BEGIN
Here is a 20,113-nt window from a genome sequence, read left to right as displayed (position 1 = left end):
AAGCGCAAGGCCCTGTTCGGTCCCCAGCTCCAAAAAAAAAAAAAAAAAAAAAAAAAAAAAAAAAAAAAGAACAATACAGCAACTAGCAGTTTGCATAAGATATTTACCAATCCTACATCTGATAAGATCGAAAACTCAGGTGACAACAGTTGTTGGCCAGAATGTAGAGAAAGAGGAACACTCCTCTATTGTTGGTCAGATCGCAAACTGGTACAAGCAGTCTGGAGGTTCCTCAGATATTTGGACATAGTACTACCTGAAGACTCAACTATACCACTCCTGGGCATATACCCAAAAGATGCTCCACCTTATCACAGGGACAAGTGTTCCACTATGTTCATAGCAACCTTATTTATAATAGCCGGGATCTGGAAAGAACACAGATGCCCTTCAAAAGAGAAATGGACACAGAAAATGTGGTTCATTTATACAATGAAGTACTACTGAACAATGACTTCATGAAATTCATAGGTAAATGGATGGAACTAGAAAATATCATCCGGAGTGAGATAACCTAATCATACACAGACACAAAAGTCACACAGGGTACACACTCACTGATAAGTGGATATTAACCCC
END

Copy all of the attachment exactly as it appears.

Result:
Here is a 20,113-nt window from a genome sequence, read left to right as displayed (position 1 = left end):
AAGCGCAAGGCCCTGTTCGGTCCCCAGCTCCAAAAAAAAAAAAAAAAAAAAAAAAAAAAAAAAAAAAAGAACAATACAGCAACTAGCAGTTTGCATAAGATATTTACCAATCCTACATCTGATAAGATCGAAAACTCAGGTGACAACAGTTGTTGGCCAGAATGTAGAGAAAGAGGAACACTCCTCTATTGTTGGTCAGATCGCAAACTGGTACAAGCAGTCTGGAGGTTCCTCAGATATTTGGACATAGTACTACCTGAAGACTCAACTATACCACTCCTGGGCATATACCCAAAAGATGCTCCACCTTATCACAGGGACAAGTGTTCCACTATGTTCATAGCAACCTTATTTATAATAGCCGGGATCTGGAAAGAACACAGATGCCCTTCAAAAGAGAAATGGACACAGAAAATGTGGTTCATTTATACAATGAAGTACTACTGAACAATGACTTCATGAAATTCATAGGTAAATGGATGGAACTAGAAAATATCATCCGGAGTGAGATAACCTAATCATACACAGACACAAAAGTCACACAGGGTACACACTCACTGATAAGTGGATATTAACCCC